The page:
American businesses and their leadership are at a crossroads. COVID-19 has forced us all to re-evaluate how we work and live, while the current protest movements have placed a spotlight on the systemic injustices non-white workers face both in and out of the office. Given that communities of color have been disproportionately impacted by COVID-19, companies serious about doing right by their employees need to act decisively and clearly or risk becoming complicit in the racial and social inequities we so desperately need to correct.
The mass lay-offs and furloughs, erratic work schedules, limited sick leave benefits, and low wages have become a testament of how employers can play a role in the financial fragility and hardship of their employees. Throughout my career as a researcher and educator, I’ve seen institutions successfully make progress around racial/ethnic health disparities. In these instances, leadership has taken decisive action to review how policies and employee regulations—both explicit and implicit—have contributed to the disparities. This process needs to be ongoing, requiring company leadership to have the courage to commit to social change.
In the wake of the current social justice movement, many companies have put out statements of support for the protest movement, highlighting how they are working to address racial injustice. But these statements have been met with skepticism, especially from former and current Black employees, many of whom experienced circumstances where they did voice concerns to managers or leadership, but those concerns were ignored or left in limbo.
We’re seeing this buildup of lack of trust in workplaces across the country, especially in light of the pandemic. Consider this through the lens of reopening. The first step in determining how to open safely for all employees is listening to employees and their unique concerns. If employers truly want to reopen safely, they need to be open to receiving feedback, even when it might be tough to hear.
Once employers have employee opinion and advice, they must devise a plan for addressing their concerns, identifying what arsenal of expertise and partnerships are needed to make sustainable social change and protect employee health. Each company will have a different reopening plan depending on their needs, location, and available resources and will have to use their creativity as employers deal with the pain of serious financial losses while still committing to safeguarding employee health.
Crucially, leadership should evaluate health insurance coverage at every level of the company, as equitable access to healthcare and healthcare information via employers can go a long way in addressing a company’s racial inequalities. Further, access and information are powerful tools for alleviating anxiety, encouraging trust, and diminishing uncertainty, such as:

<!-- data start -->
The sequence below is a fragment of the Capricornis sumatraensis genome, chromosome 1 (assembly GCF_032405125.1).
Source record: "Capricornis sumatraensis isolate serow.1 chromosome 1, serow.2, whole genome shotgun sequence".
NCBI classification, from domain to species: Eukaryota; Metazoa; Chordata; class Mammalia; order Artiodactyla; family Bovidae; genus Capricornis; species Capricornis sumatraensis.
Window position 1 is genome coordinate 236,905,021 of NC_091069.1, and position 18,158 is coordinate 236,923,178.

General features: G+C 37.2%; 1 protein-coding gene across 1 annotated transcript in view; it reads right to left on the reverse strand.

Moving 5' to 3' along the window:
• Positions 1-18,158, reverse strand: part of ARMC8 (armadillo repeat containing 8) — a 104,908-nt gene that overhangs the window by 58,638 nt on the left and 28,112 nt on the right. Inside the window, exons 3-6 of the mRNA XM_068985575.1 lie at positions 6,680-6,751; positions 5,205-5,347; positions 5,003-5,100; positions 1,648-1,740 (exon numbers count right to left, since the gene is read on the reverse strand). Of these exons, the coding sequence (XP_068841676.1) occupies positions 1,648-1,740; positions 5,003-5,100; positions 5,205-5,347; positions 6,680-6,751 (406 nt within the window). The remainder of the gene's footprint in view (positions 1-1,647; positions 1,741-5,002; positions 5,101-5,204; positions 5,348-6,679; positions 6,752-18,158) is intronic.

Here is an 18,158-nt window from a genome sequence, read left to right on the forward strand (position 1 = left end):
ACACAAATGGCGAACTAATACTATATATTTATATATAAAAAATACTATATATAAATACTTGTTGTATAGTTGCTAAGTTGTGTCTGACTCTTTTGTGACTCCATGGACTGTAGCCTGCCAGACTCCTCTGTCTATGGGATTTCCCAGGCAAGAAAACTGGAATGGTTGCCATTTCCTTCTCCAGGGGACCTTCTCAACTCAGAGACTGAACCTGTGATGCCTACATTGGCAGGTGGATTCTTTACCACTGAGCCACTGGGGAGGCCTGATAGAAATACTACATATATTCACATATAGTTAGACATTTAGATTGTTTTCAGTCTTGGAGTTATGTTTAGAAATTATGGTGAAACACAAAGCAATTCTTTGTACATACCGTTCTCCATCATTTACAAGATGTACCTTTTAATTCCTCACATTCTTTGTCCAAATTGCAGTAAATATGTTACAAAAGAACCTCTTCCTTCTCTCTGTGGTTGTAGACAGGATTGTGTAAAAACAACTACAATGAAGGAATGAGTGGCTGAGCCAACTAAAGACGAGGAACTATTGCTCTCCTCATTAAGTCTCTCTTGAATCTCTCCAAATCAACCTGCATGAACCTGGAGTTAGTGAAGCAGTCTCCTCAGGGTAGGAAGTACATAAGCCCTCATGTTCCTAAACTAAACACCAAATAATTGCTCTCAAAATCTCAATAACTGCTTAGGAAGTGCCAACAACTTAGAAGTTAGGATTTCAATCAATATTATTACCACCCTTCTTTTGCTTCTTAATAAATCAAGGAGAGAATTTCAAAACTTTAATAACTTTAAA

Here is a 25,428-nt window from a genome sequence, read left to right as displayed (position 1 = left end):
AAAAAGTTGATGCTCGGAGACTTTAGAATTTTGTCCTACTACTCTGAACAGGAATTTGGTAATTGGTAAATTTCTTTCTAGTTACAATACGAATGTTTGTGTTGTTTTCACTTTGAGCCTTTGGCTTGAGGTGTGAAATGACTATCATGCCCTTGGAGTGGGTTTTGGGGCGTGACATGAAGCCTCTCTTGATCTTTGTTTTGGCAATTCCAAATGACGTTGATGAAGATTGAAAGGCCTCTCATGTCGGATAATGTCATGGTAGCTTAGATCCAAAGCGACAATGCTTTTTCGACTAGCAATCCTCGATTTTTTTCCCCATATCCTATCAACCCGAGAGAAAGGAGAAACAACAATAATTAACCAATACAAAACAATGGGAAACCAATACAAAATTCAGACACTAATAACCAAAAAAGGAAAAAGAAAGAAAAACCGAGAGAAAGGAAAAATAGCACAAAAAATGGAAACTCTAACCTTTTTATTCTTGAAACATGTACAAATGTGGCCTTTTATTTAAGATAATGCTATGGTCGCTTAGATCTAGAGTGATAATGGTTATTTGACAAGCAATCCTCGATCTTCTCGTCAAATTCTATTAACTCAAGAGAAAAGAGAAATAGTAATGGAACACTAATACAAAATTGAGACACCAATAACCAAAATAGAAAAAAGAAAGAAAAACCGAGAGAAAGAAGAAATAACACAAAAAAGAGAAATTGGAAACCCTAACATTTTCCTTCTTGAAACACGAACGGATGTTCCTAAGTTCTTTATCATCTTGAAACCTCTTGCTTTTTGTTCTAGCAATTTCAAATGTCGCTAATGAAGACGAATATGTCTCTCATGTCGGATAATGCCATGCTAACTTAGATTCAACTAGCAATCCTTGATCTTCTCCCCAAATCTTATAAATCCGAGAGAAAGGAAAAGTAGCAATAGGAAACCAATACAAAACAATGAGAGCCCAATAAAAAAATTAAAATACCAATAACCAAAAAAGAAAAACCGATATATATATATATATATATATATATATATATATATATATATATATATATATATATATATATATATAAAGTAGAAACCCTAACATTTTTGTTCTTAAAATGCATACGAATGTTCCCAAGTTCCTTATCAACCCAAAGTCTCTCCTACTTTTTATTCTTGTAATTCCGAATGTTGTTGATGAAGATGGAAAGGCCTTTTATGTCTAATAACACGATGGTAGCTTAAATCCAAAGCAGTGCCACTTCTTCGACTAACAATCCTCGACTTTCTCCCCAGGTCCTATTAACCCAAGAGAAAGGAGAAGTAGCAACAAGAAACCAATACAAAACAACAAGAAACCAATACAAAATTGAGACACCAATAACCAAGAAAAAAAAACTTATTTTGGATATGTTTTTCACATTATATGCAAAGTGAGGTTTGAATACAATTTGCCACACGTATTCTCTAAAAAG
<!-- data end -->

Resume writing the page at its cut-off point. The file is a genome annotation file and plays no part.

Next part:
– Are all your employees covered for medical benefits?
– Do they know what COVID-19 related procedures and treatments are covered under their current plans?
– Can these be expanded to be ready for the next pandemic?
Trust also requires employers to regularly and critically evaluate the solutions they have put into place for employees, especially digital solutions. Digital health evaluations and AI health screening tools can appear to simplify the burden of addressing health or racial concerns. But, these tools also have faced their own issues around racial and gender bias. The guidance provided by these tools is only as good as the data that informs the platform. Employers must ask hard questions about how comfortable employees are disclosing health information, in addition to interrogating what data is informing their guidance and how confidential is the disclosed information. AI and other digital platforms are not band-aids for companies that are looking to reopen, they are part of a larger action plan that must be informed by employees’ needs and the latest expert guidance around how to prevent the spread of COVID-19.
Regardless of the pandemic, companies, and institutions that have historically made any progress around racial diversity and inclusion have actively incorporated social justice into their mission. In the midst of a pandemic, that commitment is even more critical.
The process of addressing disparities can be painful, but if companies are serious about reopening safely, they must face these realities head-on. If the commitment is real, the company evolves to a place with better employee loyalty and a stronger reputation. In today’s world, this progress will literally save lives.
About Margarita Alegría, PhD
Margarita Alegría, PhD is the Chief of the Disparities Research Unit at Massachusetts General Hospital and a Professor in the Department of Psychiatry at Harvard Medical School. She is also a member of the Buoy Health Back with Care™ advisory board. She is one of the country’s leading health disparities researchers, and her expertise on the role of health disparities during COVID-19 has been highlighted in publications that include USA Today, The Hill, and The Philadelphia Inquirer.